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LCGC reviews some of the highlights and award recipients from this year's ASMS conference, held May 23-27, 2010, in Salt Lake City, Utah.
May brought a lot more than spring to the air this year as the scientific community geared up for the 58th ASMS Conference on Mass Spectrometry and Allied Topics, held at the Salt Palace Convention Center in Salt Lake City, Utah from May 23 through May 27.
The conference began early for some attendees, with several one-and two-day short courses beginning on Saturday May 22, from 9 a.m. to 4:30 p.m. Sunday marked the official start of the conference with more short courses and informative tutorial lectures from 5:00 to 6:30 p.m.
Following the tutorial lectures was the opening session and Plenary Lecture, which featured a talk from Leroy Hood, of the Institute for Systems Biology, entitled “Systems Medicine and Emerging Technologies: Catalyzing the Transformation from Reactive to Proactive (P4) Medicine.” Dr. Hood received his M.D. from Johns Hopkins School of Medicine in 1964 and his Ph.D. in biochemistry from the California Institute of technology in 1968. He has received many awards and accolades over the years, including the 2004 Biotechnology Heritage Award, the 2003 Association for Molecular Pathology (AMP) Award for Excellence in Molecular Diagnostics, the 2006 Heinz Award in Technology, the Economy, and Employment, and in 2007, he was elected to the Inventors Hall of Fame (for the automated DNA sequencer).
A major highlight of ASMS was the award presentations. The Award for a Distinguished Contribution in Mass Spectrometry was presented to Dr. Marvin L. Vestal, founder, CEO, and CSO of Virgin Instruments, on Monday, May 24. Vestal’s development of the practical matrix-assisted laser desorption ionization time-of-flight (MALDI-TOF) and TOF-TOF mass spectrometers resulted in the first commercial MALDI-TOF instrument — the Voyagers series. More than half of MALDI-TOF instruments in use today are based on Dr. Vestal’s designs.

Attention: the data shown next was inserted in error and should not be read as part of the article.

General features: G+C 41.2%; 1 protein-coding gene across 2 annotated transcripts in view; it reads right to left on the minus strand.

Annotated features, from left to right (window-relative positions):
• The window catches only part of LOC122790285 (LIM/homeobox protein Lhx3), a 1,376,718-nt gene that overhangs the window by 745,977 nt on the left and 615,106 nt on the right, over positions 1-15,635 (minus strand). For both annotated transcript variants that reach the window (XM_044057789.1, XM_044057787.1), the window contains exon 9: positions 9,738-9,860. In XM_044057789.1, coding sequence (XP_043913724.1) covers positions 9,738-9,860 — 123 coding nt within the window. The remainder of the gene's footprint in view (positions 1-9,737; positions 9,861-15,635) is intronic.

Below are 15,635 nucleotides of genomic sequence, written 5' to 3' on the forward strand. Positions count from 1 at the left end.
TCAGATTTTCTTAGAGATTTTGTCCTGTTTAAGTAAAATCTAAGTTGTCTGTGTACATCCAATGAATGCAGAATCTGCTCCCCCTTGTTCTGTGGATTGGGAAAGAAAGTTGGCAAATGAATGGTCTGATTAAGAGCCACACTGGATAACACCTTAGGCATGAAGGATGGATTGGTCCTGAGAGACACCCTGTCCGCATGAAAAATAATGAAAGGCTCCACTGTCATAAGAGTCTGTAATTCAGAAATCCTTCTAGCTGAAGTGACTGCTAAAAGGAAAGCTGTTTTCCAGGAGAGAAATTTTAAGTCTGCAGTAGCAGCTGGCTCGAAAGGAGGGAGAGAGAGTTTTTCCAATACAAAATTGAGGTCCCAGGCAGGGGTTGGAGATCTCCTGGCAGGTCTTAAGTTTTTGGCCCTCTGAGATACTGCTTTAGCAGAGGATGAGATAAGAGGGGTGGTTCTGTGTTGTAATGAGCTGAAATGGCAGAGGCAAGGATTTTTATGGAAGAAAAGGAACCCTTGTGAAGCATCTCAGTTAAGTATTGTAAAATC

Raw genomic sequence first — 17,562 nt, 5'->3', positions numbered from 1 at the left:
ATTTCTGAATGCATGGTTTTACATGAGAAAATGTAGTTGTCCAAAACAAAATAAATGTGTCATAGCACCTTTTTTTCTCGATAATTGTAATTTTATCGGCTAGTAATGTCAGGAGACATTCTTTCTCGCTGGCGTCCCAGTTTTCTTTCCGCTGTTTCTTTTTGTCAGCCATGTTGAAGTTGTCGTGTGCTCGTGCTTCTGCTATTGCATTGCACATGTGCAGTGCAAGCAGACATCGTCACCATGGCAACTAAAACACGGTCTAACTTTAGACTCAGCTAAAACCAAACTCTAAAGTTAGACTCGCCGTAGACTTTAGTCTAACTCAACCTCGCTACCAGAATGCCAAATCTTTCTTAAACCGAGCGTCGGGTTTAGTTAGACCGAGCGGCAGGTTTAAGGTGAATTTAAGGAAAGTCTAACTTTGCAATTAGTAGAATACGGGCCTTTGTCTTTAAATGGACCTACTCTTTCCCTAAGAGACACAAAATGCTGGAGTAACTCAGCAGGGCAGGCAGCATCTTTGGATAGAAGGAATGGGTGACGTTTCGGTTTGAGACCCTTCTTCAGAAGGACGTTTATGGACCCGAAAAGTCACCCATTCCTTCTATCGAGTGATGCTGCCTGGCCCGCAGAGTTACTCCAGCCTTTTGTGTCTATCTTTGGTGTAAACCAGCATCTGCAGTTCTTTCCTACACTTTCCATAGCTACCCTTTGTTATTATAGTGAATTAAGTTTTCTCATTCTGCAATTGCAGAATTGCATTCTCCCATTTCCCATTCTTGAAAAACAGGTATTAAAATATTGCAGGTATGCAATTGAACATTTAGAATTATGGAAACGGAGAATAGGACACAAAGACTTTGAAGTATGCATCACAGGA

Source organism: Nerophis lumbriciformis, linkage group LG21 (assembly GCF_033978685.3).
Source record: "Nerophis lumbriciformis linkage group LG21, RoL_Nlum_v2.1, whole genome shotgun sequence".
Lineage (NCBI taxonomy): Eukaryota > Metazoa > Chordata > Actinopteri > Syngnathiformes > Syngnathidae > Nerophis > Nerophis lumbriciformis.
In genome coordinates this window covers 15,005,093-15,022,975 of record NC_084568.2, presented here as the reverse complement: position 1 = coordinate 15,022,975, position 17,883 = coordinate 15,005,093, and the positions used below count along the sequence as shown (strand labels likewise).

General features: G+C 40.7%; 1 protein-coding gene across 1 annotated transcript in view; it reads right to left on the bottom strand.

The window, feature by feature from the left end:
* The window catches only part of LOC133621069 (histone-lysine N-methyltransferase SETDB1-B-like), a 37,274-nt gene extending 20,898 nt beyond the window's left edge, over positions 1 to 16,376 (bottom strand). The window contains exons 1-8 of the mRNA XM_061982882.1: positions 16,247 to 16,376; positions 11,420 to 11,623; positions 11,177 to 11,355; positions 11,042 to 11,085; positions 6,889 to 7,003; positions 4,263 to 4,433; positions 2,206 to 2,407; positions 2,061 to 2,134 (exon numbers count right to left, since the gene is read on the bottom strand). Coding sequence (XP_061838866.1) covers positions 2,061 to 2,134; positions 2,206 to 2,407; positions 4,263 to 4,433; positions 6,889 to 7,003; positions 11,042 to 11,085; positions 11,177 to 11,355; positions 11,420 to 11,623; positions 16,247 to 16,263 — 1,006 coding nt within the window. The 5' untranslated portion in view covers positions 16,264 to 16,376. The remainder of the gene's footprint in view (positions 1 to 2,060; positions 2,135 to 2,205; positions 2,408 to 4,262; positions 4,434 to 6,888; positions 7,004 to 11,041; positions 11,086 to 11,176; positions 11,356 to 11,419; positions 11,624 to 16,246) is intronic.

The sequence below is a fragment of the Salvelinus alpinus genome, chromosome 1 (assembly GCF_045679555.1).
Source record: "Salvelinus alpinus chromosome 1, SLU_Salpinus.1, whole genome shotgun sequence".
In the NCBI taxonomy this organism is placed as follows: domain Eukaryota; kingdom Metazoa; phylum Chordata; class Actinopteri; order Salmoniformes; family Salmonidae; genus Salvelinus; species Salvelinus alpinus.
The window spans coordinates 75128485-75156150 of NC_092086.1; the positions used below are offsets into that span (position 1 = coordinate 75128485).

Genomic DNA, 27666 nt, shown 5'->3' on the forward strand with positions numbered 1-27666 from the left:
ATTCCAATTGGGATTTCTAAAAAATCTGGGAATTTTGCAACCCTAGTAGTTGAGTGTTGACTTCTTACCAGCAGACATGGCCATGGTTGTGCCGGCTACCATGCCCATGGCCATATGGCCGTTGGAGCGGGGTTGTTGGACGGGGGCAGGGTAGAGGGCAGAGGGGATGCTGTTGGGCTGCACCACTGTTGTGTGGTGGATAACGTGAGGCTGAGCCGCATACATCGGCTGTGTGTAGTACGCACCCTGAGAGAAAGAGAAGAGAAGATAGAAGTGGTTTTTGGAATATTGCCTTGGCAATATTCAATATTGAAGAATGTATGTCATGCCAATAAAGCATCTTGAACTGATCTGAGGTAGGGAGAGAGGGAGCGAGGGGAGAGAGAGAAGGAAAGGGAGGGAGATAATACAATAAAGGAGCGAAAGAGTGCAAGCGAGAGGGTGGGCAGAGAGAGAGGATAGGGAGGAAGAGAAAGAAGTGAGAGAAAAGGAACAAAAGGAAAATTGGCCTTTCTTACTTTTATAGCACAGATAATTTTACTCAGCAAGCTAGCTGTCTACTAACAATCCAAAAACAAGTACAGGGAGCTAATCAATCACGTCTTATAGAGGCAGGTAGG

The Biemann Medal was presented to Dr. David C. Muddiman, of North Carolina State University for his discovery that one strand of a PCR amplicon appears more intense than the complementary strand in an electrospray ionization (ESI) mass spectrum. Dr. Muddiman has developed alternative ion sources for FT-ion cyclotron resonance (ICR) MS, including the dual ESI source, MALDI-ESI, liquid MALDI-ESI, and an “air amplifier” for more efficient ESI. The significance of these advances is that they allow generation of multiple charged species, which are uniquely suited for FT-ICR-MS due to the inverse relationship between frequency and m/z.
ASMS gave the scientific community another hit this year with many superb sessions, posters, workshops, and hospitality suites. Next year’s ASMS conference is scheduled to be in Denver, Colorado — we at LCGC can’t wait to see what the 2011 program has to offer!